I used to take holiday decorating pretty seriously. Photographs of our house show the multicolored snow reflecting the glow of thousands of tiny lights in the trees of our yard, a winter wonderland not unlike Clark Griswold’s house in the movie, “Christmas Vacation.” But, since moving to Montana, my front yard is a forest too vast to light with anything smaller than a multi-million-candle-power floodlight. And lighting it would seem to lack relevance since I, in my studded all-wheel-drive SUV, am one of the few people willing to climb the steep, snowy driveway to see it.
I don’t really miss decorating our house, though, and for that I have Deb Kampsula to thank. Deb is the organizing force behind the Bigfork Elves, the unofficial army that every year occupies Bigfork and, fueled by coffee, donuts, and Christmas spirits, transforms it from the quaint little lake town of summer into Montana’s Christmas Village. I’m one of the Elves.
I spoke with Deb recently to gather some intelligence on this paramilitary assault force. “It all started in 1979,” she told me. “A group of guys thought Bigfork should be decorated for Christmas. I can’t remember who all were involved, but Edd Blackler, Frank Crane and Ray Schlitz were some of the guys I remember. Frank was ex-military and is responsible for the military character of the operation. When he was ready to retire from organizing the Elves he selected Doug Averill to take over, knowing that Doug would keep the tradition alive. Doug has been leading the brigade since 2000 and he enlisted me as the Chief Decorating Elf in 2003.”
It’s important to understand that this military influence doesn’t go much beyond pins and ranks. But those who come back year after year receive a promotion in rank, signified by the pin on their Elf hats. You start with no rank, but quickly begin the progression from Lieutenant to Captain to Major and ultimately to General. I’m a Major; Deb is a Colonel. (I’d be a Lt. Colonel, but I forgot to trade in my pin last year.)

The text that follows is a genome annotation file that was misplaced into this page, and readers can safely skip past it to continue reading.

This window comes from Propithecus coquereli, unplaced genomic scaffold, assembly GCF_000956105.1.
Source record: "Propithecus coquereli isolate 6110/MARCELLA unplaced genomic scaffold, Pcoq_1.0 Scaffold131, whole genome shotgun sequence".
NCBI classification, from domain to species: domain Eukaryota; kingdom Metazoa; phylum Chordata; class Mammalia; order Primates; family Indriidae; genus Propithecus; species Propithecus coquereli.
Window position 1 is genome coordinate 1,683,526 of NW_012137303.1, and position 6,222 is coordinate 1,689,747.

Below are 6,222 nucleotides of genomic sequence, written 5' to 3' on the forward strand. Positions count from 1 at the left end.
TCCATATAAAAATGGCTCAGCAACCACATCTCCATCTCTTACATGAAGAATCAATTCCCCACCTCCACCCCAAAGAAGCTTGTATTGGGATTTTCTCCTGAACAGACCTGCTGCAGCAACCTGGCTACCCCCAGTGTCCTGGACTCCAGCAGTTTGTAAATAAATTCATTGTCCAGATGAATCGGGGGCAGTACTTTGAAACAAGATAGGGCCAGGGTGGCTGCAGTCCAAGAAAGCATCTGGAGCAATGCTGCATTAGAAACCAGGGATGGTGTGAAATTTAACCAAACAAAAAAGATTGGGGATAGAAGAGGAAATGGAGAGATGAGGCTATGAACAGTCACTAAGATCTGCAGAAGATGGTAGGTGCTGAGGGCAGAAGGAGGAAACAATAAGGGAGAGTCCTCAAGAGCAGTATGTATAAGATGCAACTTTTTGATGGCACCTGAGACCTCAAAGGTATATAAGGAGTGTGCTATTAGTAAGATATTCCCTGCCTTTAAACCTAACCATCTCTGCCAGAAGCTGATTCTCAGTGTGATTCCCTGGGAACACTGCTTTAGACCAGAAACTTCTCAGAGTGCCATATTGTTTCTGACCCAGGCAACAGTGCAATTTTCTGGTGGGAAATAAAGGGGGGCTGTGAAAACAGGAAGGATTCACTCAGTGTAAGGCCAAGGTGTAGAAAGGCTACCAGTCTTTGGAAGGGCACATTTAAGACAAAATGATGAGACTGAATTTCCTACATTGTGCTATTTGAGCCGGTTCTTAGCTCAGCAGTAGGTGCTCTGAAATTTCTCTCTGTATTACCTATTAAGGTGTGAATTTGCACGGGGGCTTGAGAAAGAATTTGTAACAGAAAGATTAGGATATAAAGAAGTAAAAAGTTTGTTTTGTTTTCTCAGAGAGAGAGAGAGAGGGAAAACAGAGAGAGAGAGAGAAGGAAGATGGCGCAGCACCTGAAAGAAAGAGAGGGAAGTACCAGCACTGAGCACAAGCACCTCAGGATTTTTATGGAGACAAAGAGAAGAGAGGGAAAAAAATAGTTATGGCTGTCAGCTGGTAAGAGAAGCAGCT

So what do the Elves actually do? “Decorating day is the Saturday before Thanksgiving,” said Deb. “But the operation starts the Saturday before that. We all meet at Flathead Lake Lodge for breakfast and then go cut trees and test lights. We’ve got about three miles of light strings to test. Some of the new strings are LEDs and they tend to be pretty reliable. But we still have a lot of the old C-7 incandescent bulbs. Those are pretty fragile. We test them to make sure they’re all working before we put them up. I should also mention that Toot Sward heads up bow making as a separate operation; her group makes literally thousands of red bows.”
“Then, on decorating day, that’s when you see the Elves. We congregate at the Bigfork Inn, have coffee and donuts, shoot a group photo, and then proceed down the streets to decorate the buildings. Everyone is assigned a building or an area and there is a Flight Leader responsible for directing the work at that area. By the way, we’re always looking for people who want to be flight leaders; take charge types who have done this at least once before.”
The Elves start by tying lights to the evergreen garland purchased by the building owners. They hang the lighted garland along all the low areas. Then the mobile lifts come down the street and lift lights to the higher rooflines.
“Usually, we’re done by noon,” says Deb. “And to make sure no one gets too cold or thirsty, the Beverage Babes circle the Village in a golf cart stocked with coffee, hot chocolate, and several special ingredients for added warmth.”
So, who can be an Elf? “All are welcome,” Deb says. “None of this would happen without the support of our community. Just dress warm, bring a pair of gloves, and show up at eight. And if you don’t have an Elf hat, we’ll provide one.”
Prep day at Flathead Lake Lodge is Nov. 16 this year; decorating day is Nov. 23. And you don’t have to salute me. I’ll just be happy to see you there.
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